Australasian Science: Australia's authority on science since 1938

It’s not a jungle out there: rocking the ecological boat

If you were a pharmaceutical company searching for a natural plant compound to use as the basis for a new line of drugs, where would you begin?

Until recently, this question was a no-brainer. Everyone knows that tropical forests contain the widest diversity of species, all fighting for survival and defending themselves physically and chemically against being invaded or eaten. So the tropics should naturally provide the greatest selection of biologically active compounds.

“No,” says Angela Moles, a pioneering young ecologist from the University of New South Wales, who is transforming our understanding of the plant world and overturning some of the dogmas of ecology.

“Up in the Arctic tundra are 100-year-old willow trees that are just a few centimetres tall. They get to grow just a few leaves each year and they can’t afford to lose them. So, as you get closer to the poles the chemical warfare intensifies.”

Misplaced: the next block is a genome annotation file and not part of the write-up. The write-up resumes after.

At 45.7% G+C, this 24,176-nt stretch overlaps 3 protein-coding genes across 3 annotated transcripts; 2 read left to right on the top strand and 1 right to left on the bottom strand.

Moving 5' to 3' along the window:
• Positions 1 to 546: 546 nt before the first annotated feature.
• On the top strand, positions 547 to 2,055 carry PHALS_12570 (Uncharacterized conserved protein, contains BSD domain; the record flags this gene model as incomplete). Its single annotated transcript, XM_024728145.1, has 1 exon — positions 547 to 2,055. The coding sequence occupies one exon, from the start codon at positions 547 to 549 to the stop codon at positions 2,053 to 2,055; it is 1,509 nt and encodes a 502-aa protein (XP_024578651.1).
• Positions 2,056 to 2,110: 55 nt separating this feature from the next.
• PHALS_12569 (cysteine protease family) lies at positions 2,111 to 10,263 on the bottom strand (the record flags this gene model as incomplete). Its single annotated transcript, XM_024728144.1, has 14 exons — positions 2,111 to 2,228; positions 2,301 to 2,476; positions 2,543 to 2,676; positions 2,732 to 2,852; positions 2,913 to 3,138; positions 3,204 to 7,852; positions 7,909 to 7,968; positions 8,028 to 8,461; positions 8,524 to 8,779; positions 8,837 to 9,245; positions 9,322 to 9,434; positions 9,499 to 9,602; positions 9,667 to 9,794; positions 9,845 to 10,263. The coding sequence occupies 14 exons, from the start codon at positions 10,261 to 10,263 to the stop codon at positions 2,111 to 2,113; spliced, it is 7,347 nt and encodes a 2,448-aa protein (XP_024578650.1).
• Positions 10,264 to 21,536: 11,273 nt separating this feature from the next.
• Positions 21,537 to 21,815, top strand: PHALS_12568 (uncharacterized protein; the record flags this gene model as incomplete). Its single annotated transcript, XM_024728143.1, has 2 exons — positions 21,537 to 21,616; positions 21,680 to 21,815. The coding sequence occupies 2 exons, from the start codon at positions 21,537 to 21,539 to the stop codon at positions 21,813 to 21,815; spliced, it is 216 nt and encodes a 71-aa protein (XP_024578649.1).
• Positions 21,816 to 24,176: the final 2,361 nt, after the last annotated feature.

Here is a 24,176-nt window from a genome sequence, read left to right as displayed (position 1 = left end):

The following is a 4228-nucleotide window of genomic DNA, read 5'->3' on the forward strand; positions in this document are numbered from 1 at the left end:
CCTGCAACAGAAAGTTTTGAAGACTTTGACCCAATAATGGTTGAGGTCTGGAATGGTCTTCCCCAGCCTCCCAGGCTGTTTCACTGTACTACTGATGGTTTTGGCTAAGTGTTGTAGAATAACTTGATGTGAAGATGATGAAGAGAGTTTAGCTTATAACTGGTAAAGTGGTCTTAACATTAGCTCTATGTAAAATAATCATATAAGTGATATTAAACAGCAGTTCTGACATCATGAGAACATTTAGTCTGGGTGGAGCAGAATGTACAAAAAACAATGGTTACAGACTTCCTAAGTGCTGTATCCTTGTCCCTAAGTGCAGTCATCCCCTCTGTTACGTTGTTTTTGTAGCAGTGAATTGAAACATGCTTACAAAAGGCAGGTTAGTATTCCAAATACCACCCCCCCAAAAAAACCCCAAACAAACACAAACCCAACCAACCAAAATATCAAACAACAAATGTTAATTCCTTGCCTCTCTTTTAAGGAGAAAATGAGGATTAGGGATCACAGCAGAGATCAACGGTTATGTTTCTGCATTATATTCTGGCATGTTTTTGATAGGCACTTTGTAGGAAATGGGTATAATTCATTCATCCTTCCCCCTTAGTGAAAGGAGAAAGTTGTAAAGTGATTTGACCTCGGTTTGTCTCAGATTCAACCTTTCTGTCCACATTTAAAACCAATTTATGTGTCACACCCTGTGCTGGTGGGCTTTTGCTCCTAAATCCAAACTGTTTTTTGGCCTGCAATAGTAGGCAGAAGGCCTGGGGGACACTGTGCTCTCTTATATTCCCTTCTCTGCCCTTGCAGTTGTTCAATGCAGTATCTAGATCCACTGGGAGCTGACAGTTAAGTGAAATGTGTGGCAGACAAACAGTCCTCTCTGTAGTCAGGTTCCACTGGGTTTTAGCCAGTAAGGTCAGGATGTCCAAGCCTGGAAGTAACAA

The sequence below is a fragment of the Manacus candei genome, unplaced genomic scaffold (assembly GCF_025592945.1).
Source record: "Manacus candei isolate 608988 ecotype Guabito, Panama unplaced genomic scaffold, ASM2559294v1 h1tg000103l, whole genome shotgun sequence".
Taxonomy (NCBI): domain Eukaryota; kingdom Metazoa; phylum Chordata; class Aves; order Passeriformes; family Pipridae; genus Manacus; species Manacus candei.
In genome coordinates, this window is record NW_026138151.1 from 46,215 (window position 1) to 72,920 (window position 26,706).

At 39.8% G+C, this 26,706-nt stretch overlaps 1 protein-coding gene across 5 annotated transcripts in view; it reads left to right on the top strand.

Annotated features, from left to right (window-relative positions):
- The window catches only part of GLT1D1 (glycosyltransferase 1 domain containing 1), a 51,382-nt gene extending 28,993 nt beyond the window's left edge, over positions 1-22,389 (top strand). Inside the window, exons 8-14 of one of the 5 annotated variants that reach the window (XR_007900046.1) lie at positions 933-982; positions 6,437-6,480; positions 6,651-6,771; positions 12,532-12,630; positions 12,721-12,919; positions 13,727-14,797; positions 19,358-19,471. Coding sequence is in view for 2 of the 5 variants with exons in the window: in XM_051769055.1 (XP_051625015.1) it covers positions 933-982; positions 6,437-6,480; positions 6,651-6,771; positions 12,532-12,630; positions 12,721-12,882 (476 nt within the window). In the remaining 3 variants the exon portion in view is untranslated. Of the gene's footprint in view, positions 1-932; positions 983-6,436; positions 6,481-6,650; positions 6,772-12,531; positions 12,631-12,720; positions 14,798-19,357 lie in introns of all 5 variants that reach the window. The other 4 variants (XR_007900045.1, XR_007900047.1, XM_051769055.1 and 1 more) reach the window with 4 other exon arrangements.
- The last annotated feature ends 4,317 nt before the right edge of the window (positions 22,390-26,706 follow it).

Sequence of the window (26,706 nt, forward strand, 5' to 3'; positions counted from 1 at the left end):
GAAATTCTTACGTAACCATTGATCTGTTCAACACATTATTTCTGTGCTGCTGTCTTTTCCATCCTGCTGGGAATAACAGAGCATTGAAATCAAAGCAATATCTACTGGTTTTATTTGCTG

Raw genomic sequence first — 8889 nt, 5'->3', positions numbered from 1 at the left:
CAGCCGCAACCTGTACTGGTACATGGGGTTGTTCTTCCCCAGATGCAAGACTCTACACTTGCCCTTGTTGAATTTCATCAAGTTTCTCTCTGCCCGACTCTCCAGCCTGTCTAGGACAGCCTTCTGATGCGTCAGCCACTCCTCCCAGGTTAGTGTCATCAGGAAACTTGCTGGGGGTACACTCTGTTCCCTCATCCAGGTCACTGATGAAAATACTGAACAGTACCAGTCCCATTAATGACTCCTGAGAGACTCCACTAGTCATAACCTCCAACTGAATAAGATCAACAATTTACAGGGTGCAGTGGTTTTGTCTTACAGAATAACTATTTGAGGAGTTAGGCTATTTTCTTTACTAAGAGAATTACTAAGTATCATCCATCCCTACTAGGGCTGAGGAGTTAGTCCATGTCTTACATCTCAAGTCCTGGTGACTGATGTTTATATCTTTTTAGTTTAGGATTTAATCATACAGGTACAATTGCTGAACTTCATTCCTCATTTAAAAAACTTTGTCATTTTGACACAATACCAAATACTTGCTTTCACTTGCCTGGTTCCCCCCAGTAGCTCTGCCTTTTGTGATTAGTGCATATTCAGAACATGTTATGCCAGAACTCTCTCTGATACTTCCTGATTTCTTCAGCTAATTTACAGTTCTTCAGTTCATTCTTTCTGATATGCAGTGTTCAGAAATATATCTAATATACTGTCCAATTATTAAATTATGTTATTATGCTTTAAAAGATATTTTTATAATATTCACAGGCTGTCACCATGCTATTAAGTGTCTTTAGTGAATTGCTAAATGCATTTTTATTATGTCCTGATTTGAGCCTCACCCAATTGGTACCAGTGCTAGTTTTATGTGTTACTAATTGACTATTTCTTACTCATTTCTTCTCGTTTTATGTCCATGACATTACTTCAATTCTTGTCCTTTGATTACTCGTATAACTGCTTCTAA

Angela doesn’t just look at one or two plants or ecosystems. By searching the world’s scientific databases she can study thousands of species at the same time. But she’s not tied to the computer. In one study, she visited 75 different ecosystems, from African and Central American jungles to the tundras of Patagonia and Greenland. With an army of global collaborators she measures everything and then, back in Sydney, she crunches numbers and changes paradigms.

She has investigated issues such as why plant seeds vary from the size of a coconut to a speck of dust; how introduced plants evolve and “go native”; and how ecosystems adapt as the climate changes.